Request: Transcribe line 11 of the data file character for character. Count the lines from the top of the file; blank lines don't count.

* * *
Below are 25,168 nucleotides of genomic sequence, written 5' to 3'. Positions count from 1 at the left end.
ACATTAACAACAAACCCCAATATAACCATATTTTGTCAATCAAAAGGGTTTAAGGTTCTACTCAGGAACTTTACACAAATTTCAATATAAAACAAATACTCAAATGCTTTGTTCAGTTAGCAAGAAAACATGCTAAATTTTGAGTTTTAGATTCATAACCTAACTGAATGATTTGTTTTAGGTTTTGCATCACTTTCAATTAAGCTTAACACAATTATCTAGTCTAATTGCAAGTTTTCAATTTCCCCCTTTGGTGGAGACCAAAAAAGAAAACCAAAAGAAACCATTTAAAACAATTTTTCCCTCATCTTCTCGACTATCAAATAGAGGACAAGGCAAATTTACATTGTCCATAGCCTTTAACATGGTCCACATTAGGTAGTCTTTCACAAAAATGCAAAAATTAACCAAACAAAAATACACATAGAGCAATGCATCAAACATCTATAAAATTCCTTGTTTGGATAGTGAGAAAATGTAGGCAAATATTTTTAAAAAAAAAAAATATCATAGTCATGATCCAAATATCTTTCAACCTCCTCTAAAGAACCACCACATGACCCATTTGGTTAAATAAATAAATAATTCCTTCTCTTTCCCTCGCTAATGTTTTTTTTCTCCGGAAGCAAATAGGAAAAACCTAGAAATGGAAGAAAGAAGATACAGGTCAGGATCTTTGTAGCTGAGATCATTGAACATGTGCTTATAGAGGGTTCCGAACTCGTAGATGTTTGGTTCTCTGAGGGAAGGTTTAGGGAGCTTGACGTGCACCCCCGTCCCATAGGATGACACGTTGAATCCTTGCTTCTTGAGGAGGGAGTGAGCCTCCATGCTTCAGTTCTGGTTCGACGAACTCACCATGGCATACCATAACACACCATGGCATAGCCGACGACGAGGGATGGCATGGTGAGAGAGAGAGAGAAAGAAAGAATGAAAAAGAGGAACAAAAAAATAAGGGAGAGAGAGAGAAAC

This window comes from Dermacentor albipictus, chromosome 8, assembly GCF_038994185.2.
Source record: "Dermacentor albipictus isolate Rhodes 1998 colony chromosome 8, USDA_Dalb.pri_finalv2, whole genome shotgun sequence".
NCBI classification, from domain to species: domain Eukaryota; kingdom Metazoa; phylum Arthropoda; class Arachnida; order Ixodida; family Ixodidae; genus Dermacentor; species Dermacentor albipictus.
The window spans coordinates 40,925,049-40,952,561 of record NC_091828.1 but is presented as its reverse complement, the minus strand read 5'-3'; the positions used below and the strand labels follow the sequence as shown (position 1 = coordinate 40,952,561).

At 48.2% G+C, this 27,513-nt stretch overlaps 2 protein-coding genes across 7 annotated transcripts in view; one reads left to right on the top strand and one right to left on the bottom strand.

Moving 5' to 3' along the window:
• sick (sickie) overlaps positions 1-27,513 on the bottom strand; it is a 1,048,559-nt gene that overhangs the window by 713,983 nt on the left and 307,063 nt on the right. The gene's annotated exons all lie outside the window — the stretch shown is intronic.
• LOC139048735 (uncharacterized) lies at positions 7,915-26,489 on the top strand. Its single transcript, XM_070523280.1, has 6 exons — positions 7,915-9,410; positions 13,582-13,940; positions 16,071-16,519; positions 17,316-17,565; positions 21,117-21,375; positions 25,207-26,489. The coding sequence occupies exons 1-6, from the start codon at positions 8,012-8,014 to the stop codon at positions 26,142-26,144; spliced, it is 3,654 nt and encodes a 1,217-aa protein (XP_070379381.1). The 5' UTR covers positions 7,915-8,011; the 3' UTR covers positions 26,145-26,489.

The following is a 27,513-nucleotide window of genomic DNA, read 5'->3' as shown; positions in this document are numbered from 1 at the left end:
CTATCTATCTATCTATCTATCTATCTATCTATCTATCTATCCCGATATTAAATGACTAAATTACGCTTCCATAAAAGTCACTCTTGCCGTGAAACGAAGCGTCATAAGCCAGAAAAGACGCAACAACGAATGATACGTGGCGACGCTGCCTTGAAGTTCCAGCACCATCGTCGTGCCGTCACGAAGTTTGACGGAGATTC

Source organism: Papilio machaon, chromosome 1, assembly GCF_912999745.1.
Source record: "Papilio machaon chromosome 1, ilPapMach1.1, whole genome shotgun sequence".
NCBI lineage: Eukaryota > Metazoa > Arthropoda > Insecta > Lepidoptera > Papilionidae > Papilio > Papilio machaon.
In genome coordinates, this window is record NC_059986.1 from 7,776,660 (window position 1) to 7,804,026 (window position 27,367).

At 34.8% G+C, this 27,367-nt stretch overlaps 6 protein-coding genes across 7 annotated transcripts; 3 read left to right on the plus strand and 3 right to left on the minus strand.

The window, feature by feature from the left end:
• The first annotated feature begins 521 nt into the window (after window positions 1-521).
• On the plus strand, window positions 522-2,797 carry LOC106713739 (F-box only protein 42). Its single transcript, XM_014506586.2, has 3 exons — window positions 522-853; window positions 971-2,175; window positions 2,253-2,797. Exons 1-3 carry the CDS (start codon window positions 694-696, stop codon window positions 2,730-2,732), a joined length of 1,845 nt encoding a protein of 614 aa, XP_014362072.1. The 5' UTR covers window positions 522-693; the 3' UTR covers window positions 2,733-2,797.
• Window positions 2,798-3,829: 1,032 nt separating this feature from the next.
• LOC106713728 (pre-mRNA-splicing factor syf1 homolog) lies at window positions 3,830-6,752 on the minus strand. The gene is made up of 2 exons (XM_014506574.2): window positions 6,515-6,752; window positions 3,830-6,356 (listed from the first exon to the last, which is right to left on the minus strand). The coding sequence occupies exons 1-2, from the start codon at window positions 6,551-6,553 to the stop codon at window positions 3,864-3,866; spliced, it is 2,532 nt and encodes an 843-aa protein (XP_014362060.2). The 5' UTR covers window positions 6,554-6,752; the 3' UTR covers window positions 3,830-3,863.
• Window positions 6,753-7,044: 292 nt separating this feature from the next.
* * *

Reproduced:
The following is a 27,513-nucleotide window of genomic DNA, read 5'->3' as shown; positions in this document are numbered from 1 at the left end: